• Digust: The homophones mechanic was easy to catch onto, but it wasn't until 3 hours in that we had enough answers to work out how to pair them. A team member noted down the correct pairing method, from which I obtained REPEL based on the partial information, and this was cashed in by another team member as our first meta solve at 16:51.
  • Anger: I focused on the Anger meta for the next hour, trying to pin down the correct placement of answers in the grid and determining possible Braille letters that could be formed. We were slightly impeded by the fact that we needed to use RAGE not ANGER, but thanks to the successive solving of What's In a Name? and Roadside America and the unlocking of other puzzles to reveal thermometers, we were able to nab the Anger meta with 7/12 answers, one short minute after other team members solved the Fear meta. This later led to an interesting double interaction, where two Emotions visited our room at once and riffed off each other spectacularly acting-wise.
  • Following the double meta solve, I attempted to backsolve some of the Anger puzzles to no avail, whilst another member attempted to backsolve Jeopardy! from the Fear meta, also with no avail until much later. After some discussion, we unlocked our first island at 19:11, opting for the Sci-fi island as we wanted to avoid choosing on-site puzzles first.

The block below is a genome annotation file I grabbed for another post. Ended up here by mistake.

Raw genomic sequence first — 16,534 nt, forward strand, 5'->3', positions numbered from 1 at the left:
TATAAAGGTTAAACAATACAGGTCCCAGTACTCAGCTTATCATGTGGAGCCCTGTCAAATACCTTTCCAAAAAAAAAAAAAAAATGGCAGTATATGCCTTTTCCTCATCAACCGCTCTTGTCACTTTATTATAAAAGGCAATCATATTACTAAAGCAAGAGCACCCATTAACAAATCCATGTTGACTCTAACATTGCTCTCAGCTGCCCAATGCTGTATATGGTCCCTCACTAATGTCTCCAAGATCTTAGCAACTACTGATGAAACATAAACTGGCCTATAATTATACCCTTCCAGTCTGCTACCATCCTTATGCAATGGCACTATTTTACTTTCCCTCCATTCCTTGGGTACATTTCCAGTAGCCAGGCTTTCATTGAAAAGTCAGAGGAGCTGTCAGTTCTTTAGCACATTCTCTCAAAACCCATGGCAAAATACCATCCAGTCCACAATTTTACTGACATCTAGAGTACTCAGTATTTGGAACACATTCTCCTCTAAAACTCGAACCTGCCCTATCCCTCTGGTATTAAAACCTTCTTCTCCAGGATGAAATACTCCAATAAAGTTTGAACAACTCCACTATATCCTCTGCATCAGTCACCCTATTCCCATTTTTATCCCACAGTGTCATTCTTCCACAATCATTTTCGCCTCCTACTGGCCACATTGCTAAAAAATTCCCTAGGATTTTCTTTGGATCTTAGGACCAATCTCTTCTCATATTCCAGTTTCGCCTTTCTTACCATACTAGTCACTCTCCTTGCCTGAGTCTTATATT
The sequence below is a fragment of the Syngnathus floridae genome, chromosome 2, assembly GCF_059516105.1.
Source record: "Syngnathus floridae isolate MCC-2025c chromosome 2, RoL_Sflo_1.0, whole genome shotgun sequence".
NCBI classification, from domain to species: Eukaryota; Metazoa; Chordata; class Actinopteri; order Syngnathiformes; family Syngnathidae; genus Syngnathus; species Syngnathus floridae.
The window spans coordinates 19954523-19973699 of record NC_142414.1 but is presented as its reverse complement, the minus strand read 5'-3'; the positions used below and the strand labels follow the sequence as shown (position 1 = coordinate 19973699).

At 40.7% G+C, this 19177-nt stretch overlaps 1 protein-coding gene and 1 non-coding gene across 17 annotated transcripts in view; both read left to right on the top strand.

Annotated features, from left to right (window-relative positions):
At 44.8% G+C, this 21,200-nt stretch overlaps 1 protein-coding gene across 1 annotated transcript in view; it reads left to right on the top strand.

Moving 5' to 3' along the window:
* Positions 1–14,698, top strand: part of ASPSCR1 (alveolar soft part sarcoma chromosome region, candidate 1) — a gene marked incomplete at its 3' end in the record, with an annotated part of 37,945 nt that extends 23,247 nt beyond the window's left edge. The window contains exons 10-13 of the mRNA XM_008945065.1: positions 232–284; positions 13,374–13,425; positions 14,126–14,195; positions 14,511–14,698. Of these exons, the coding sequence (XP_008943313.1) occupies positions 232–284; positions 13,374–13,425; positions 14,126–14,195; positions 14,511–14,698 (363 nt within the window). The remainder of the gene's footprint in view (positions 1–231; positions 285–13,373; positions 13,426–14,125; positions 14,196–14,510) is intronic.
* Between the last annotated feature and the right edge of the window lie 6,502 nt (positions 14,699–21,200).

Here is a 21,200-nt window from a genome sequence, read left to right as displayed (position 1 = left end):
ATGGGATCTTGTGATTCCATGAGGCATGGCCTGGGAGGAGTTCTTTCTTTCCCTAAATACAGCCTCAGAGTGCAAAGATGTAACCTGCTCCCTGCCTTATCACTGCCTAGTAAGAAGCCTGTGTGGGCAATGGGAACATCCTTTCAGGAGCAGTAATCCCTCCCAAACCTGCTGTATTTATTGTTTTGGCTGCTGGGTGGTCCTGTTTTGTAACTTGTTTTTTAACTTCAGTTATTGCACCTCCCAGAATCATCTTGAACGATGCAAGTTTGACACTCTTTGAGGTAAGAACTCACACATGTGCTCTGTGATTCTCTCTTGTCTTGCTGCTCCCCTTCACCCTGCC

• Warm and Fuzzy: This puzzle eluded us since the very beginning, and from the wrap-up it seems like we weren't the only team that had trouble. A team member managed to solve the Joy meta with just this puzzle missing, and shortly after I managed to backsolve Warm and Fuzzy. This unlocked our second island, for which we picked Games so that the on-site heavy Hacking island could be third.
  • This Year's Hardest Crossword: At 19:50 we unlocked a cryptic that very much lived up to its title. My next 5 hours was spent solely on solving this cryptic — initially good progress was made, and with the help of OneLook I was able to contribute some of the longer entries. However, towards the end our progress had dwindled to the point that a sizable portion of our team was staring at the grid and solving one entry every 20-30 minutes. Some time in between, the Sadness meta was solved and other on-site members had gone off to do the Emotional Finale. After one of my teammates returned I finally explained what I hoped the extraction would be, only for said teammate to immediately realise what was actually going on and finish the cryptic to end our misery (I hadn't been far off!).
  • Shift: Whilst I was crossword solving, Shift was unlocked and promptly solved in eleven minutes, leading to me missing the Codenames puzzle of the hunt. Looking at it afterwards, it appeared to be a cute little puzzle.
  • Family Dinner: Also whilst I was crossword solving, our team prepared a "macaron" consisting of, if I recall correctly, peanut butter wedged between bits of muffin. HQ told us at a later date that the puzzle writer originally wanted nothing less than a proper macaron, but given the difficulty of baking one and the hour of the day there was no way our team would have been able to prepare a proper macaron easily at the time.